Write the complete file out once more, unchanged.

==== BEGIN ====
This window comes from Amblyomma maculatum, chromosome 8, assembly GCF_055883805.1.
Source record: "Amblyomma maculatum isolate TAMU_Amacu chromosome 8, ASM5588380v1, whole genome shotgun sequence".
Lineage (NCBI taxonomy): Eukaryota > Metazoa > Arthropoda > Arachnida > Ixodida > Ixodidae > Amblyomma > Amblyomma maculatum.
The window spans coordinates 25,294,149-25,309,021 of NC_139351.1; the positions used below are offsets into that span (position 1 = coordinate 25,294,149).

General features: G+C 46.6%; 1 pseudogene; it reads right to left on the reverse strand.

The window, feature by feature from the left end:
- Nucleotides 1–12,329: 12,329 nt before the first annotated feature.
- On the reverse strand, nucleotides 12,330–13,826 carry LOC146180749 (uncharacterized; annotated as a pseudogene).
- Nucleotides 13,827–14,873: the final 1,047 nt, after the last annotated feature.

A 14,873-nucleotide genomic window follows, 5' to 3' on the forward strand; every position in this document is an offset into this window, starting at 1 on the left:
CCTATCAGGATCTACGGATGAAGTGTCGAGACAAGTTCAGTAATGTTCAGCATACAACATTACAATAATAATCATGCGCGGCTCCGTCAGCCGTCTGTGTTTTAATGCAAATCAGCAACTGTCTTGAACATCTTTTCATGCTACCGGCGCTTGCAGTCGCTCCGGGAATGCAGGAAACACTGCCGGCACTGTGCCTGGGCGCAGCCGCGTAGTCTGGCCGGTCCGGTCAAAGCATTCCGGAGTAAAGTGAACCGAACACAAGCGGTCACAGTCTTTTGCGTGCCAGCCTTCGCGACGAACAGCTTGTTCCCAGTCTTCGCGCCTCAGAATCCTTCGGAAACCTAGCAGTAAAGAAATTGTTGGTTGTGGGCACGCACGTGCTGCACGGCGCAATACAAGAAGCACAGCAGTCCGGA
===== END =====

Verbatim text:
This window comes from Amblyomma maculatum, chromosome 8, assembly GCF_055883805.1.
Source record: "Amblyomma maculatum isolate TAMU_Amacu chromosome 8, ASM5588380v1, whole genome shotgun sequence".
Lineage (NCBI taxonomy): Eukaryota > Metazoa > Arthropoda > Arachnida > Ixodida > Ixodidae > Amblyomma > Amblyomma maculatum.
The window spans coordinates 25,294,149-25,309,021 of NC_139351.1; the positions used below are offsets into that span (position 1 = coordinate 25,294,149).

General features: G+C 46.6%; 1 pseudogene; it reads right to left on the reverse strand.

The window, feature by feature from the left end:
- Nucleotides 1–12,329: 12,329 nt before the first annotated feature.
- On the reverse strand, nucleotides 12,330–13,826 carry LOC146180749 (uncharacterized; annotated as a pseudogene).
- Nucleotides 13,827–14,873: the final 1,047 nt, after the last annotated feature.

A 14,873-nucleotide genomic window follows, 5' to 3' on the forward strand; every position in this document is an offset into this window, starting at 1 on the left:
CCTATCAGGATCTACGGATGAAGTGTCGAGACAAGTTCAGTAATGTTCAGCATACAACATTACAATAATAATCATGCGCGGCTCCGTCAGCCGTCTGTGTTTTAATGCAAATCAGCAACTGTCTTGAACATCTTTTCATGCTACCGGCGCTTGCAGTCGCTCCGGGAATGCAGGAAACACTGCCGGCACTGTGCCTGGGCGCAGCCGCGTAGTCTGGCCGGTCCGGTCAAAGCATTCCGGAGTAAAGTGAACCGAACACAAGCGGTCACAGTCTTTTGCGTGCCAGCCTTCGCGACGAACAGCTTGTTCCCAGTCTTCGCGCCTCAGAATCCTTCGGAAACCTAGCAGTAAAGAAATTGTTGGTTGTGGGCACGCACGTGCTGCACGGCGCAATACAAGAAGCACAGCAGTCCGGA